Earlier this year, changes were made to the Land Tax Act 2005 to restrict the land tax exemption that currently applies to land that adjoins the principal place of residence of the taxpayer. The changes were made by amending the definition of principal place of residence in section 54(3) of the Land Tax Act 2005 to only include land that contains the home of the taxpayer on it.
Prior to the changes, separately titled land that adjoins land containing the home of the taxpayer – and which may be used for such things as garden space, a pool, or a tennis court – was exempt from land tax. Effective from the 2020 land tax year, separately titled land that adjoins land containing the home of the taxpayer will no longer be exempt from land tax.
This change will catch out taxpayers whose principal place of residence landholding spans over more than one title of land. In comparison to the above, taxpayers whose principal place of residence landholding is contained within a single title will continue to obtain land tax exemption as their home is located on the same title as the adjoining land.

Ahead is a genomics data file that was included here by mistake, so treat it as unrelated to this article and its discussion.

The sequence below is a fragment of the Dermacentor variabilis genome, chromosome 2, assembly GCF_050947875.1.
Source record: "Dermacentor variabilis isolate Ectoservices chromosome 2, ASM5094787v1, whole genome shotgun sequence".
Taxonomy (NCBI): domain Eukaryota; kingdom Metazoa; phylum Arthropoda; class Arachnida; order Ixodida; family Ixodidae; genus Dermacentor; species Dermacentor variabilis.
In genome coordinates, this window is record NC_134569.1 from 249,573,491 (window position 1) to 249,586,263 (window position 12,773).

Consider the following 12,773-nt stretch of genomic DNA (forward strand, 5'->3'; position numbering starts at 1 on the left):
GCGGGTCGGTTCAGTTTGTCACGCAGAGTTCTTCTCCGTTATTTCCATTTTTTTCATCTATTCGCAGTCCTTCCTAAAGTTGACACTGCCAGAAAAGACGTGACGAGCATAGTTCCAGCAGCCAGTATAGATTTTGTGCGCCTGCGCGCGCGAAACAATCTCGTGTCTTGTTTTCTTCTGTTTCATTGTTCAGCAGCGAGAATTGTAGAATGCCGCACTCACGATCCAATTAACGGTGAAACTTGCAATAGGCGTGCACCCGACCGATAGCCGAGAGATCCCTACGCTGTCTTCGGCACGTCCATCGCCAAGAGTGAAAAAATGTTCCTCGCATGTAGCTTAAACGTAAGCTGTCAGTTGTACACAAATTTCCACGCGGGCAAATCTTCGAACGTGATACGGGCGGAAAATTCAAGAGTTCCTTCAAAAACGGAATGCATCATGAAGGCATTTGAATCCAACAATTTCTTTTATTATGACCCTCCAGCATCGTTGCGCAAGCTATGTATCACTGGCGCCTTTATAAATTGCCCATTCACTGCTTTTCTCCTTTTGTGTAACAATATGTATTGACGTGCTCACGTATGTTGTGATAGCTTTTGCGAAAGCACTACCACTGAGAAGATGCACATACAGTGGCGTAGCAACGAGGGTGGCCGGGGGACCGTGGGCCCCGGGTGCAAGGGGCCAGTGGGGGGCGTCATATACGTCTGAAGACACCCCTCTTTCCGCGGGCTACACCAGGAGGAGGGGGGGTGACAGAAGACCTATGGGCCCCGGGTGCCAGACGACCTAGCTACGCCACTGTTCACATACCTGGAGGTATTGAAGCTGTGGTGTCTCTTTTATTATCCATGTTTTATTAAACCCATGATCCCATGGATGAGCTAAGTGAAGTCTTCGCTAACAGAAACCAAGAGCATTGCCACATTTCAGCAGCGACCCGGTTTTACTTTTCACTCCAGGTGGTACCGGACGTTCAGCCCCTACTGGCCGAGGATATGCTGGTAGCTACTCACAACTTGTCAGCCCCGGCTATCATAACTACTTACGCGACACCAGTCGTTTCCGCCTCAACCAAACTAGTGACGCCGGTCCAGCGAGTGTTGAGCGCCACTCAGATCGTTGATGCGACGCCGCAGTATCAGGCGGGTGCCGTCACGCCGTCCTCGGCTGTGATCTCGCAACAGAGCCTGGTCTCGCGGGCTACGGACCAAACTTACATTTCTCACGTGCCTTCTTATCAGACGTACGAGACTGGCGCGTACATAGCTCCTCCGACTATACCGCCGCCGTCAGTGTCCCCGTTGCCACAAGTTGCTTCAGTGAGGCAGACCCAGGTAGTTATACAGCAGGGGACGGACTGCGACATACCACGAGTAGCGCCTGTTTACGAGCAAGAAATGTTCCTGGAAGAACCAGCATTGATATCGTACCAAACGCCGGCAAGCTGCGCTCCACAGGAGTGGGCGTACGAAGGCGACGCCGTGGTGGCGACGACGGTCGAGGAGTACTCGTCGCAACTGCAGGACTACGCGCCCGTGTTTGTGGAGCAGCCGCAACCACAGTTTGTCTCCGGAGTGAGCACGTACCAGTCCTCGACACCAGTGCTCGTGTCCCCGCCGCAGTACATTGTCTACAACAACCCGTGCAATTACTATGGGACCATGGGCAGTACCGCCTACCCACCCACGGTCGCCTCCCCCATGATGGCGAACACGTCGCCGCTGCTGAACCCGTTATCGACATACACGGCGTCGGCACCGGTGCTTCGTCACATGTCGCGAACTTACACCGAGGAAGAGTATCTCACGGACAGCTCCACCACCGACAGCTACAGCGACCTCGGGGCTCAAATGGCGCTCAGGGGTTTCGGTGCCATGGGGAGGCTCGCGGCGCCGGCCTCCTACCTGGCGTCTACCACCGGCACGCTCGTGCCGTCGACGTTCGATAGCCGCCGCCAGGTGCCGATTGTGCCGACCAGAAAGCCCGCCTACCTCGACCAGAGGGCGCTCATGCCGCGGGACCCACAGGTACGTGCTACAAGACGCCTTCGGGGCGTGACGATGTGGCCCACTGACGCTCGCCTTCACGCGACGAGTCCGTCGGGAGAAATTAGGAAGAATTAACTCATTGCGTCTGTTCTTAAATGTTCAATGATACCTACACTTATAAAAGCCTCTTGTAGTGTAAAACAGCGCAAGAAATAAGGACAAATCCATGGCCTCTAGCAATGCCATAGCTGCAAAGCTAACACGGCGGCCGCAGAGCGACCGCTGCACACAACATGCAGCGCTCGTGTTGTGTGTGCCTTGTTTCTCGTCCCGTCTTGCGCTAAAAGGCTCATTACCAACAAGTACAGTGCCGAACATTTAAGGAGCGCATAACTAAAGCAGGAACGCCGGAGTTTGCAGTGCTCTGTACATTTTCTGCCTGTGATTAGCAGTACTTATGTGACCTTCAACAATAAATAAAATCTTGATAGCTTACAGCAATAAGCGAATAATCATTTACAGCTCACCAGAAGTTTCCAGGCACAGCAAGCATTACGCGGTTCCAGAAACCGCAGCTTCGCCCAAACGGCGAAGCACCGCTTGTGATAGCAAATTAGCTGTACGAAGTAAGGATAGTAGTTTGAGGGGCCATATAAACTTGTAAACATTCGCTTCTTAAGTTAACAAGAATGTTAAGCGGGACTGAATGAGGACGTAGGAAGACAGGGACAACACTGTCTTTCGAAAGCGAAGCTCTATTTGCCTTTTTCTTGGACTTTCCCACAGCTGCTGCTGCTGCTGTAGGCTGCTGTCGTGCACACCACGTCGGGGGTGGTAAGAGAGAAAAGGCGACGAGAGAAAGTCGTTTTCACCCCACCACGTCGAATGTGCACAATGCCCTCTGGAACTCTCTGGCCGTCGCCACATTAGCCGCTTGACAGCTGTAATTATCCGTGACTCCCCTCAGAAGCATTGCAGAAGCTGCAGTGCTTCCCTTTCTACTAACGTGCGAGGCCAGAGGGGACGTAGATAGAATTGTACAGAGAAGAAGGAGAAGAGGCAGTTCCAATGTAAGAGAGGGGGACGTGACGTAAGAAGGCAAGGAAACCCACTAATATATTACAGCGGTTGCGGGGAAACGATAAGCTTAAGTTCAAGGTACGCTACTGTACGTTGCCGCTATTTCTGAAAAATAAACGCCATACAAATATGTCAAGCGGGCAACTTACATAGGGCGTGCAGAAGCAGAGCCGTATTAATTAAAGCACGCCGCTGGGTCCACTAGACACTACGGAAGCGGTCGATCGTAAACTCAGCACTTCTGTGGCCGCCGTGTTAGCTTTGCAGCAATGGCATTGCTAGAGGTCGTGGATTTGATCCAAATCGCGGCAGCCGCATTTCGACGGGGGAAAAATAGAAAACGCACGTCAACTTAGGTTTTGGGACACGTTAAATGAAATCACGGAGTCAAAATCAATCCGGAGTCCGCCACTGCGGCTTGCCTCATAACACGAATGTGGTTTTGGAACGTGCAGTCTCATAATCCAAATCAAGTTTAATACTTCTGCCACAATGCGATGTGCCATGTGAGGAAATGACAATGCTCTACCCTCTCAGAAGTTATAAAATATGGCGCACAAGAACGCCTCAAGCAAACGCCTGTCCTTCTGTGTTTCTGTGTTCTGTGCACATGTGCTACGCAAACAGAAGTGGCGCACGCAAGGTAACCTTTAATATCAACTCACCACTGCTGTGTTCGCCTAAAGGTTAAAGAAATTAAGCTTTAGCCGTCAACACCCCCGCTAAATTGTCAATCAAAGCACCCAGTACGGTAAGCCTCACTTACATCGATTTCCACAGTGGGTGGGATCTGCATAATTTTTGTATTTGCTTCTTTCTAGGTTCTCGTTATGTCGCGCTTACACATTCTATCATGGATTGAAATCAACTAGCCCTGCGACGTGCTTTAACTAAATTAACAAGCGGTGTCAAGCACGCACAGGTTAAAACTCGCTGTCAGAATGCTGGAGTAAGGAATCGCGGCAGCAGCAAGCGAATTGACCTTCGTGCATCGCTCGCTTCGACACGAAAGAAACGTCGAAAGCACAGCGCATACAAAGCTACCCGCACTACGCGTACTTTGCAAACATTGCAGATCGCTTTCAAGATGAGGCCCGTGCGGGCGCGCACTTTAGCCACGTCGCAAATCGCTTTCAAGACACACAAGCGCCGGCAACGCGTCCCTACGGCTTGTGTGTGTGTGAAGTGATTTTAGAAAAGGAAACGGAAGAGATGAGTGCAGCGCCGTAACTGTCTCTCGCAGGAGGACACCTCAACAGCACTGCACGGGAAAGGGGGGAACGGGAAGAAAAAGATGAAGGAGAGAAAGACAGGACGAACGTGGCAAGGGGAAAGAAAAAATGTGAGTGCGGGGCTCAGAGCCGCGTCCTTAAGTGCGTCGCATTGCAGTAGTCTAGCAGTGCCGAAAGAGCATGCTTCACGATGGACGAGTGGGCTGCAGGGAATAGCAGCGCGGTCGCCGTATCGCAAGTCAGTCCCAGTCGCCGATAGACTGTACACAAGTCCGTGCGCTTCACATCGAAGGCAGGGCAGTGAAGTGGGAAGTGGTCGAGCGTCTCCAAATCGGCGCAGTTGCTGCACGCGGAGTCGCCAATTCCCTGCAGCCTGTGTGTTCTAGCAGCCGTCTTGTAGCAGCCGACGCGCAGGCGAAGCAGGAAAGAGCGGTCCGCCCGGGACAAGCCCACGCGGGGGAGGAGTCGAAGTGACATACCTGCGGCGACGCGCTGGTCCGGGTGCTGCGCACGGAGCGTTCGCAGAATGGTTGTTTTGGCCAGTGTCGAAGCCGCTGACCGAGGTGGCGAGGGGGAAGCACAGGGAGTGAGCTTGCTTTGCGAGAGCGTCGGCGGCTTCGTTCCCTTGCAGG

For those landholders considering mechanisms to avoid land tax being imposed on separately titled landholdings, regard should be had to consolidating titles of land that are used as part of their principal place of residence.
Finally, it is noted that the above changes will not apply to landholdings in regional Victoria and thus will only apply to homes within metropolitan Melbourne.
This article is intended for general discussion and is not intended to represent specific advice. Banks Group shall not be responsible for any entity that acts on any of the comments in this article without first obtaining specific advice from Banks Group.